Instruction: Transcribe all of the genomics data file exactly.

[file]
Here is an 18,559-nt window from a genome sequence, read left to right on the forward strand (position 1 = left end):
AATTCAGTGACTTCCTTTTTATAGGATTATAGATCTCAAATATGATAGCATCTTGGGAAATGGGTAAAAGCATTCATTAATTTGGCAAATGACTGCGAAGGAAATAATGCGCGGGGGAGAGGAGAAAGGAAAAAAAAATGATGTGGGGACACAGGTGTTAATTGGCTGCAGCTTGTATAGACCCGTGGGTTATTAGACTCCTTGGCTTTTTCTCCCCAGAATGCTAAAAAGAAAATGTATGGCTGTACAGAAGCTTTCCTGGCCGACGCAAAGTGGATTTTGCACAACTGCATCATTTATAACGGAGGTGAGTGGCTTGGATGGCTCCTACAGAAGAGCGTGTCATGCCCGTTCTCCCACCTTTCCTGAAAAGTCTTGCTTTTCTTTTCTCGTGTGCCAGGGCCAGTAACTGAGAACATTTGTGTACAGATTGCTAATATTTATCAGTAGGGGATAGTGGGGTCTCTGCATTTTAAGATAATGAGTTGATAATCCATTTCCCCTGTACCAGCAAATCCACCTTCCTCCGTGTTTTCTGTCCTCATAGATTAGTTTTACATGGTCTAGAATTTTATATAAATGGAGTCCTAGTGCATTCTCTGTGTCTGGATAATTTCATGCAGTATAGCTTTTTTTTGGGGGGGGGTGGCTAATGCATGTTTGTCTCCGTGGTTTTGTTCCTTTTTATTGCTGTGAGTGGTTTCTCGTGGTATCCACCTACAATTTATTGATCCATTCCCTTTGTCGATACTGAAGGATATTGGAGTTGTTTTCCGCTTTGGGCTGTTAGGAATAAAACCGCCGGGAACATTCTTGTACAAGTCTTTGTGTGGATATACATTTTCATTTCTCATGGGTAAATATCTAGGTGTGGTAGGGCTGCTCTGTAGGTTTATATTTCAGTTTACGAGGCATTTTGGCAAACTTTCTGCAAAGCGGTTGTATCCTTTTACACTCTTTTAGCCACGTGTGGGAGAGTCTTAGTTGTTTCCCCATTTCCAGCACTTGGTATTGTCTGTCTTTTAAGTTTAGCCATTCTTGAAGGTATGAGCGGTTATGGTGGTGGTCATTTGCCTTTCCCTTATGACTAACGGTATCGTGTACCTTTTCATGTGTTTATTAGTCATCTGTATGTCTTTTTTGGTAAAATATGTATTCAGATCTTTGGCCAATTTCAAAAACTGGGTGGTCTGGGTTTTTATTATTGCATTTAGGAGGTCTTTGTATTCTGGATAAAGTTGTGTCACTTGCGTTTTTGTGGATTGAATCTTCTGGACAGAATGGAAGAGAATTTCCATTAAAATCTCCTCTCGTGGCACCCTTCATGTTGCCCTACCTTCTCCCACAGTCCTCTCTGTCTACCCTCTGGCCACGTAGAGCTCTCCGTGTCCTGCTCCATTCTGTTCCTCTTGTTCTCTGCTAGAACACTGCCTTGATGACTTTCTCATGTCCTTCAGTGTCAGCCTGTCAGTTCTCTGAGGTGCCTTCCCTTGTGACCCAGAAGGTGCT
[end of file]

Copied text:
Here is an 18,559-nt window from a genome sequence, read left to right on the forward strand (position 1 = left end):
AATTCAGTGACTTCCTTTTTATAGGATTATAGATCTCAAATATGATAGCATCTTGGGAAATGGGTAAAAGCATTCATTAATTTGGCAAATGACTGCGAAGGAAATAATGCGCGGGGGAGAGGAGAAAGGAAAAAAAAATGATGTGGGGACACAGGTGTTAATTGGCTGCAGCTTGTATAGACCCGTGGGTTATTAGACTCCTTGGCTTTTTCTCCCCAGAATGCTAAAAAGAAAATGTATGGCTGTACAGAAGCTTTCCTGGCCGACGCAAAGTGGATTTTGCACAACTGCATCATTTATAACGGAGGTGAGTGGCTTGGATGGCTCCTACAGAAGAGCGTGTCATGCCCGTTCTCCCACCTTTCCTGAAAAGTCTTGCTTTTCTTTTCTCGTGTGCCAGGGCCAGTAACTGAGAACATTTGTGTACAGATTGCTAATATTTATCAGTAGGGGATAGTGGGGTCTCTGCATTTTAAGATAATGAGTTGATAATCCATTTCCCCTGTACCAGCAAATCCACCTTCCTCCGTGTTTTCTGTCCTCATAGATTAGTTTTACATGGTCTAGAATTTTATATAAATGGAGTCCTAGTGCATTCTCTGTGTCTGGATAATTTCATGCAGTATAGCTTTTTTTTGGGGGGGGGTGGCTAATGCATGTTTGTCTCCGTGGTTTTGTTCCTTTTTATTGCTGTGAGTGGTTTCTCGTGGTATCCACCTACAATTTATTGATCCATTCCCTTTGTCGATACTGAAGGATATTGGAGTTGTTTTCCGCTTTGGGCTGTTAGGAATAAAACCGCCGGGAACATTCTTGTACAAGTCTTTGTGTGGATATACATTTTCATTTCTCATGGGTAAATATCTAGGTGTGGTAGGGCTGCTCTGTAGGTTTATATTTCAGTTTACGAGGCATTTTGGCAAACTTTCTGCAAAGCGGTTGTATCCTTTTACACTCTTTTAGCCACGTGTGGGAGAGTCTTAGTTGTTTCCCCATTTCCAGCACTTGGTATTGTCTGTCTTTTAAGTTTAGCCATTCTTGAAGGTATGAGCGGTTATGGTGGTGGTCATTTGCCTTTCCCTTATGACTAACGGTATCGTGTACCTTTTCATGTGTTTATTAGTCATCTGTATGTCTTTTTTGGTAAAATATGTATTCAGATCTTTGGCCAATTTCAAAAACTGGGTGGTCTGGGTTTTTATTATTGCATTTAGGAGGTCTTTGTATTCTGGATAAAGTTGTGTCACTTGCGTTTTTGTGGATTGAATCTTCTGGACAGAATGGAAGAGAATTTCCATTAAAATCTCCTCTCGTGGCACCCTTCATGTTGCCCTACCTTCTCCCACAGTCCTCTCTGTCTACCCTCTGGCCACGTAGAGCTCTCCGTGTCCTGCTCCATTCTGTTCCTCTTGTTCTCTGCTAGAACACTGCCTTGATGACTTTCTCATGTCCTTCAGTGTCAGCCTGTCAGTTCTCTGAGGTGCCTTCCCTTGTGACCCAGAAGGTGCT